Tag Archive: refugees

After fleeing North Korea

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The academic work of Professor Clifton Emery, a lecturer at Seoul’s Yonsei University, focuses on the power that social groups and communities wield over the specter of child abuse, and as part of a wider study he is currently interviewing 200 North Korean defectors to examine the risks they face in terms of post-traumatic stress disorder and family violence.

This work has put him in contact with the underground railroad, a network of smugglers and NGOs working to bring North Koreans to safety via a shadowy route that snakes from China to Southeast Asia and finally to Seoul. Many of these refugees are women, who willingly sell themselves as brides to rural Chinese men and then wait, often bearing several children to their husbands, until the opportunity for escape presents itself.

It has also brought Emery close to the aid workers – a handful of Israelis among them – who help the process along. One of his closest Jewish friends these days is Yotam Polizer, the Israeli serving as Asia Director for the NGO IsraAid, which offers trauma care training and workshops. IsraAid has offered training to the counselors and therapists who serve as refugees’ first contacts when they make it to South Korea and to the government-run Hanowan Resettlement Center that sits in the hills south of Seoul. There, the refugees learn the bare bones of democracy, free speech, and capitalism. They are taught that they can say whatever they wish about their government and practice any religion they choose. It’s a paradigm shift of massive proportions.

This evening two dozen aid workers and psychology students gather together in a lecture hall to discuss the intricacies of trauma and how they can identify, salve and treat the emotional wounds of shell-shocked North Korean defectors. Much of that work focuses on nonverbal treatment, be it through art, music, or movement, allowing survivors of the North Korean regime to express themselves without the burden of a written record.

Such a cross-section of humanitarians, Emery says, is typical. “The people doing the work and defectors themselves are all over the map politically,” he says. “You have fundamentalist Christians and you have very secular professional Western organizations and you have IsraAid. What we share in common is a sense of the absolute urgency of this crisis.”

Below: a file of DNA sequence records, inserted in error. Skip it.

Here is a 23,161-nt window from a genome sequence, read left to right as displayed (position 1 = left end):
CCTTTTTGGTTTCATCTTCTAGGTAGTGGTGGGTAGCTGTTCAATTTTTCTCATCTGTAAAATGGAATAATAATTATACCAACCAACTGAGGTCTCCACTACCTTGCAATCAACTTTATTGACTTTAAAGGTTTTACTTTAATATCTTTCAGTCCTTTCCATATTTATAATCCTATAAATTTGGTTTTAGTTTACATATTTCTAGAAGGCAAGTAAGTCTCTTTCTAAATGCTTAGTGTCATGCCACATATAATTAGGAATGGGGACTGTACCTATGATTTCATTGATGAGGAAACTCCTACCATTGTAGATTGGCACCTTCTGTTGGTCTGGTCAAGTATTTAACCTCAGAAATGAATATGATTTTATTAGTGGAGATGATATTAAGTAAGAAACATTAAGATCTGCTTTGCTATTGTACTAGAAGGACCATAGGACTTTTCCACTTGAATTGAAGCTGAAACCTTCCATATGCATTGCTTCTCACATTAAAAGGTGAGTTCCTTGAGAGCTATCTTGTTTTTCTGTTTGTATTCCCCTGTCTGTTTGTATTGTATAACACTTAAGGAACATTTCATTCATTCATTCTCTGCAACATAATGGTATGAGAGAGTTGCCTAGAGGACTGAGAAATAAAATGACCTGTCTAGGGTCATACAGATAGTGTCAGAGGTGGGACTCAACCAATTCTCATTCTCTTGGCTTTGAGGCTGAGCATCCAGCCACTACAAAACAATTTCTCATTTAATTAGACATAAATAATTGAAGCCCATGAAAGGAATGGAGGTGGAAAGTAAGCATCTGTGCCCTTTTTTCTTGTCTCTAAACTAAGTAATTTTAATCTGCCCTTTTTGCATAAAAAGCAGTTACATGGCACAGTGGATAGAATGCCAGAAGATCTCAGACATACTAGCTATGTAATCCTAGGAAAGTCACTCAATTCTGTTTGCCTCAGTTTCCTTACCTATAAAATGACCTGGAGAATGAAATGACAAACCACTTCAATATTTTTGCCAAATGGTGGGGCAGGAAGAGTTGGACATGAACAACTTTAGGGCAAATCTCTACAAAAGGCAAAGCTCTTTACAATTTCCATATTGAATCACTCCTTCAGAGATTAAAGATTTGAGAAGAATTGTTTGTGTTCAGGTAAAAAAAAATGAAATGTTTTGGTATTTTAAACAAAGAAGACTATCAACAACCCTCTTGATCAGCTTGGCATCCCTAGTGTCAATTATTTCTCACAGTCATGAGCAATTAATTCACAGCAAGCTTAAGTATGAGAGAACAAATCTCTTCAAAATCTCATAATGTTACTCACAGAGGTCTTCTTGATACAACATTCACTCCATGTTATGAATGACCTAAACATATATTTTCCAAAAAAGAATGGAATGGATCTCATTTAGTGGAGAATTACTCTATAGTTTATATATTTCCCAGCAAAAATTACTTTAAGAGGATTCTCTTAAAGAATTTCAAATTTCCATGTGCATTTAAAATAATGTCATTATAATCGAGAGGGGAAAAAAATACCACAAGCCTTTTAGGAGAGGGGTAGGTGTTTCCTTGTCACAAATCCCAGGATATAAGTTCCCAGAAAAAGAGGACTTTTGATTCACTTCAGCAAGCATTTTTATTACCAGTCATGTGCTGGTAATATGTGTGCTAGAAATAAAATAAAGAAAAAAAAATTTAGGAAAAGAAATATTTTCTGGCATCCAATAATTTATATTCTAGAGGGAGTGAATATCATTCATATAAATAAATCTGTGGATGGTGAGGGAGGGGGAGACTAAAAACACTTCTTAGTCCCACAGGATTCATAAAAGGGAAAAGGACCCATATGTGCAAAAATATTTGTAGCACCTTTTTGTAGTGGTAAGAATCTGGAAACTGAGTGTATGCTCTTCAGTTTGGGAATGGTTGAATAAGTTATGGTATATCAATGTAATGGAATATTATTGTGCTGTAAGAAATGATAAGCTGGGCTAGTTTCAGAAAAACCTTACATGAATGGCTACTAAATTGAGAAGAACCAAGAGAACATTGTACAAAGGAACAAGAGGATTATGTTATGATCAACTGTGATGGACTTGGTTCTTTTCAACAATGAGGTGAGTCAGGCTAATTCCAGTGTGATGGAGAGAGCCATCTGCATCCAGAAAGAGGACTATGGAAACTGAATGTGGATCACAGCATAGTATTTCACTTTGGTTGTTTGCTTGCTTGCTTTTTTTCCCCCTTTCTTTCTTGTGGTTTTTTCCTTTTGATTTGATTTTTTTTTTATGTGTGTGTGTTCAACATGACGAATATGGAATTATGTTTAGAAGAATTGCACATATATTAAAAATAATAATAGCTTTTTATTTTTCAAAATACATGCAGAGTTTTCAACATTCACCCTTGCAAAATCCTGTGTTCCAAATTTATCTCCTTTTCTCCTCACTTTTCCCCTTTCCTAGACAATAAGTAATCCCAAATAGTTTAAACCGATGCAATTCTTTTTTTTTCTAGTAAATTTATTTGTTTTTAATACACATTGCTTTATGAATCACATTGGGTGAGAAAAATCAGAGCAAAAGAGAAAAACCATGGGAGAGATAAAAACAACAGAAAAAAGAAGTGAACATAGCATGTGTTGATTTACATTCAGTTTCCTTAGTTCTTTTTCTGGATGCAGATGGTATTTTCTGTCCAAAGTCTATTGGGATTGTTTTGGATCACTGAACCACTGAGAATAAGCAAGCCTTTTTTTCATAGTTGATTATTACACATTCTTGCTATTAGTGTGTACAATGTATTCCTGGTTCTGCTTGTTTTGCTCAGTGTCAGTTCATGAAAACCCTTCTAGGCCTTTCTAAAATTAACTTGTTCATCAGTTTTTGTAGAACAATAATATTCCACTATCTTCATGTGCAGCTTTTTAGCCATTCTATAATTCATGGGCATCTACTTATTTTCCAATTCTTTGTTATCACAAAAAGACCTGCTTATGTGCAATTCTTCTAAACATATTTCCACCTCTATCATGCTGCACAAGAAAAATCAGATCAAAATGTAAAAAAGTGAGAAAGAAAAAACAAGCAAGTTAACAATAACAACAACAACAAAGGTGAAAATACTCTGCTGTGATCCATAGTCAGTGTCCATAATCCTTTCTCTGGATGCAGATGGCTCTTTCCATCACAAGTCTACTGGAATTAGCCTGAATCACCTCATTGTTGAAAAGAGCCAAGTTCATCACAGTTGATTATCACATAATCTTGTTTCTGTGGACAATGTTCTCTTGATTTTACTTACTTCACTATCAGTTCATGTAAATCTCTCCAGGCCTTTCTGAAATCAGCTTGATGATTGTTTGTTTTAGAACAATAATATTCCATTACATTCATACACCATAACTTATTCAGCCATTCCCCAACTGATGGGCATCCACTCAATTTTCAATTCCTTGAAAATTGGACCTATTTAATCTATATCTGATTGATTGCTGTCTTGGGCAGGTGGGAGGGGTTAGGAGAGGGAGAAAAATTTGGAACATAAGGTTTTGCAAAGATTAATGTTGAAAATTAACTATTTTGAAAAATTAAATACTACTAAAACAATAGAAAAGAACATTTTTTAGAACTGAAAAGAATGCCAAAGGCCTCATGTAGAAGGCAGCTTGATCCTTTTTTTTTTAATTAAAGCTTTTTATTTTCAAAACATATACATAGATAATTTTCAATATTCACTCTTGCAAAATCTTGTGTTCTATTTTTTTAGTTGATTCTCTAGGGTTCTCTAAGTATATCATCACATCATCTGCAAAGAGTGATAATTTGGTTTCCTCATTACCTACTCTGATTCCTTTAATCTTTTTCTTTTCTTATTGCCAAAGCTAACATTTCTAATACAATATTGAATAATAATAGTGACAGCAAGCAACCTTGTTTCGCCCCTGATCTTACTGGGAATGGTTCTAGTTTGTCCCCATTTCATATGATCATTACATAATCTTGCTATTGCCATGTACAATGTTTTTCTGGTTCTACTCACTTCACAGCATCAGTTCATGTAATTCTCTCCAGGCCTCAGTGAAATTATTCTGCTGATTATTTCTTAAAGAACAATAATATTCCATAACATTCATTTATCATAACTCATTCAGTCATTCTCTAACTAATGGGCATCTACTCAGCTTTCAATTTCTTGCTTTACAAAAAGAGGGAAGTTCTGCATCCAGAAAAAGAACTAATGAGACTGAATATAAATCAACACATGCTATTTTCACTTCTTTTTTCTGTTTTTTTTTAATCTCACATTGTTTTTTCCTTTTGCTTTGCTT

It’s really a question, Emery says, of how much we believe in the term “never again.” He says, “I grew up hearing stories of the Holocaust and hoping that if I had been alive at that time I would have had the moral fortitude to do something. I simply cannot look myself in the mirror and not do something. It’s just a very simple response of the heart.”

[Times of Israel]

Escaping North Korea via the Underground Railroad

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More than 150 years ago, in antebellum America, the Underground Railroad, a network of secret routes and safe houses, allowed slaves to escape to freedom. Today a similar network has been created by humanitarian groups and Christian missionaries, as well as by unscrupulous smugglers and brokers, to help North Koreans escape their modern-day slave state—a place where freedom of speech, religion and movement are all forbidden and where some 200,000 inmates are held in Stalinist gulags.

The escapees include North Korean women who have been sold to brothels as prostitutes or to Chinese farmers as brides against their will; defectors carrying state secrets; and ordinary men, women and children fleeing in search of food and a better life.

To trace the harrowing journey that refugees must undergo: first making their way across the border with China (which means traversing a major river and getting past numerous checkpoints and guards) and then making a long and risky trek across China to reach another country, usually in Southeast Asia, from which, if they are lucky, they find safe haven in South Korea or the West. The unlucky refugees, caught by the Chinese, are forcibly sent back.